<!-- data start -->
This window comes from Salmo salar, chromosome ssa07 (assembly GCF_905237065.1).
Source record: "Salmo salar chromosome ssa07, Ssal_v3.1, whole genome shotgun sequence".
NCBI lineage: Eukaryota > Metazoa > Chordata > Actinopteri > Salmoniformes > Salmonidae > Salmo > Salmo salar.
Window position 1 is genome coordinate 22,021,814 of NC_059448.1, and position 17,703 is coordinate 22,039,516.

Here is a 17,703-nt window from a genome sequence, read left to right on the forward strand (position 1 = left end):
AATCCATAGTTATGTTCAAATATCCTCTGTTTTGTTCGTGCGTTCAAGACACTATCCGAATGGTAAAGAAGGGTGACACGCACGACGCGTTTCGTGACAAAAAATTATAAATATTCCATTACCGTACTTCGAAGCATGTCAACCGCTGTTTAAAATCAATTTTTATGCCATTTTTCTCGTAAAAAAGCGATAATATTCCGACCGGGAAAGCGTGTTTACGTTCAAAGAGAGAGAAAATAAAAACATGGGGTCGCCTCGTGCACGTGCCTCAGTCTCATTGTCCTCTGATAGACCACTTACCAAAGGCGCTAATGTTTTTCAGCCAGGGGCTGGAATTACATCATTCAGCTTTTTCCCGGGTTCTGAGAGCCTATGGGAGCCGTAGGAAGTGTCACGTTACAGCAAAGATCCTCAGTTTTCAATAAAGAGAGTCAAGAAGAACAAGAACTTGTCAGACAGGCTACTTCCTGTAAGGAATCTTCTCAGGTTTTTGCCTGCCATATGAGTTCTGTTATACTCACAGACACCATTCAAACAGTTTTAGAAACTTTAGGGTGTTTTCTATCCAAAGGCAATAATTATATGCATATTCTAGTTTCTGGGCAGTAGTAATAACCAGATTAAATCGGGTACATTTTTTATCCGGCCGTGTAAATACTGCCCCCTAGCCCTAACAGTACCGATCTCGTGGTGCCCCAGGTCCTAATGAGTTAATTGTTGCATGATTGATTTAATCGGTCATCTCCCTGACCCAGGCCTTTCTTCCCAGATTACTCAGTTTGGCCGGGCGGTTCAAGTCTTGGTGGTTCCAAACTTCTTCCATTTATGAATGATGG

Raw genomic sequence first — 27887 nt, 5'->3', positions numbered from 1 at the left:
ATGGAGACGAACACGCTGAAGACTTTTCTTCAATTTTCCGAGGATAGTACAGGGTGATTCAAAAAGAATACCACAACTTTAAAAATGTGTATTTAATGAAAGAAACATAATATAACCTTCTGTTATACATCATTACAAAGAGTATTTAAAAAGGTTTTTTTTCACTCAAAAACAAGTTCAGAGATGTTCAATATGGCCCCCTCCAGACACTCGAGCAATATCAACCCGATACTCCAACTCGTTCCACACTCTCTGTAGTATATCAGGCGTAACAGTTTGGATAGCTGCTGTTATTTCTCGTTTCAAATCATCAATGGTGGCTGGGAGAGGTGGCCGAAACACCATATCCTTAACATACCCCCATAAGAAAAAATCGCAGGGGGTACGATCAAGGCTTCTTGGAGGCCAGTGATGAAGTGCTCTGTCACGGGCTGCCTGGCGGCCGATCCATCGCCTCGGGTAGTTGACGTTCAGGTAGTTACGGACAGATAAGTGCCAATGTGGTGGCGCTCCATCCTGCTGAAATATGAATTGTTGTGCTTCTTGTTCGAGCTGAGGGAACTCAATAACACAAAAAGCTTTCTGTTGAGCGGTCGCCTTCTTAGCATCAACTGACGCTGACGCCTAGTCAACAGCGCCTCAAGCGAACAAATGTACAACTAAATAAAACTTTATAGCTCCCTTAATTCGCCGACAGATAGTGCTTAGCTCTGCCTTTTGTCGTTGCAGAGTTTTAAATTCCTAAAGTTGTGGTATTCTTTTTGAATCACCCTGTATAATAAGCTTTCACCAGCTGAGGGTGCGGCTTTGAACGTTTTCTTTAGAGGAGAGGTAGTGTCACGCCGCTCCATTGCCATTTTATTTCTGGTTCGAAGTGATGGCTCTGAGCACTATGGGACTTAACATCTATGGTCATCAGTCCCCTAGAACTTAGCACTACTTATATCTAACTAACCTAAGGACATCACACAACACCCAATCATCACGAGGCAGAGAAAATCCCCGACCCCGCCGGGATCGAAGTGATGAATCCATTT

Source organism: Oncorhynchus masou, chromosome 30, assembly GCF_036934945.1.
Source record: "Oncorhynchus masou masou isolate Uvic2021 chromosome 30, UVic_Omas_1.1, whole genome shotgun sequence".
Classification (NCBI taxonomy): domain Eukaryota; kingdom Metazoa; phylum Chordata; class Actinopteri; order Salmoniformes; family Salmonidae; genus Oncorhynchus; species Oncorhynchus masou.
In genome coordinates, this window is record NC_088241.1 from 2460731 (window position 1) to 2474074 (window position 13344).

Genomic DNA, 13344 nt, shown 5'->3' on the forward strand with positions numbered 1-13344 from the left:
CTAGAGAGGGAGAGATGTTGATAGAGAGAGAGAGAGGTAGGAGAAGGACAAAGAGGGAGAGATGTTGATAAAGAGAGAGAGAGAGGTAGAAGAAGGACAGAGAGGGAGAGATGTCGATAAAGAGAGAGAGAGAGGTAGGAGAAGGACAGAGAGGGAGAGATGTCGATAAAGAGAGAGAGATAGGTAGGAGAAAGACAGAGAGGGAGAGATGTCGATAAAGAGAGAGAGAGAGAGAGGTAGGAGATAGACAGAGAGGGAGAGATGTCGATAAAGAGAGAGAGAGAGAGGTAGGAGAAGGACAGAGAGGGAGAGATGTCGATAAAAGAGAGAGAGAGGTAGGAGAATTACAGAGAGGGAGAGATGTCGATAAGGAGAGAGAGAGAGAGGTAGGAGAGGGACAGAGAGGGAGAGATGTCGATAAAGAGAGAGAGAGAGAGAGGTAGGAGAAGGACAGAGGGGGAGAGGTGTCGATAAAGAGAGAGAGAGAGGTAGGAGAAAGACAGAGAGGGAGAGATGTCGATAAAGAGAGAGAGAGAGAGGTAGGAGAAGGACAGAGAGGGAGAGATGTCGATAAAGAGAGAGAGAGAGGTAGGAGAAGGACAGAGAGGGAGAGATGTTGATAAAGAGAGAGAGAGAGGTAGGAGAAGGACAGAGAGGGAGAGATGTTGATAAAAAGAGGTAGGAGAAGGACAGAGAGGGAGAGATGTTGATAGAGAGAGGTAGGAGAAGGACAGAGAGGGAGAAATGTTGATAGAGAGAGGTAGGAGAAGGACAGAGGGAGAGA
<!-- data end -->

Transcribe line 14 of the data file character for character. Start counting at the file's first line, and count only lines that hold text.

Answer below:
CTAGAGAGGGAGAGATGTTGATAGAGAGAGAGAGAGGTAGGAGAAGGACAAAGAGGGAGAGATGTTGATAAAGAGAGAGAGAGAGGTAGAAGAAGGACAGAGAGGGAGAGATGTCGATAAAGAGAGAGAGAGAGGTAGGAGAAGGACAGAGAGGGAGAGATGTCGATAAAGAGAGAGAGATAGGTAGGAGAAAGACAGAGAGGGAGAGATGTCGATAAAGAGAGAGAGAGAGAGAGGTAGGAGATAGACAGAGAGGGAGAGATGTCGATAAAGAGAGAGAGAGAGAGGTAGGAGAAGGACAGAGAGGGAGAGATGTCGATAAAAGAGAGAGAGAGGTAGGAGAATTACAGAGAGGGAGAGATGTCGATAAGGAGAGAGAGAGAGAGGTAGGAGAGGGACAGAGAGGGAGAGATGTCGATAAAGAGAGAGAGAGAGAGAGGTAGGAGAAGGACAGAGGGGGAGAGGTGTCGATAAAGAGAGAGAGAGAGGTAGGAGAAAGACAGAGAGGGAGAGATGTCGATAAAGAGAGAGAGAGAGAGGTAGGAGAAGGACAGAGAGGGAGAGATGTCGATAAAGAGAGAGAGAGAGGTAGGAGAAGGACAGAGAGGGAGAGATGTTGATAAAGAGAGAGAGAGAGGTAGGAGAAGGACAGAGAGGGAGAGATGTTGATAAAAAGAGGTAGGAGAAGGACAGAGAGGGAGAGATGTTGATAGAGAGAGGTAGGAGAAGGACAGAGAGGGAGAAATGTTGATAGAGAGAGGTAGGAGAAGGACAGAGGGAGAGA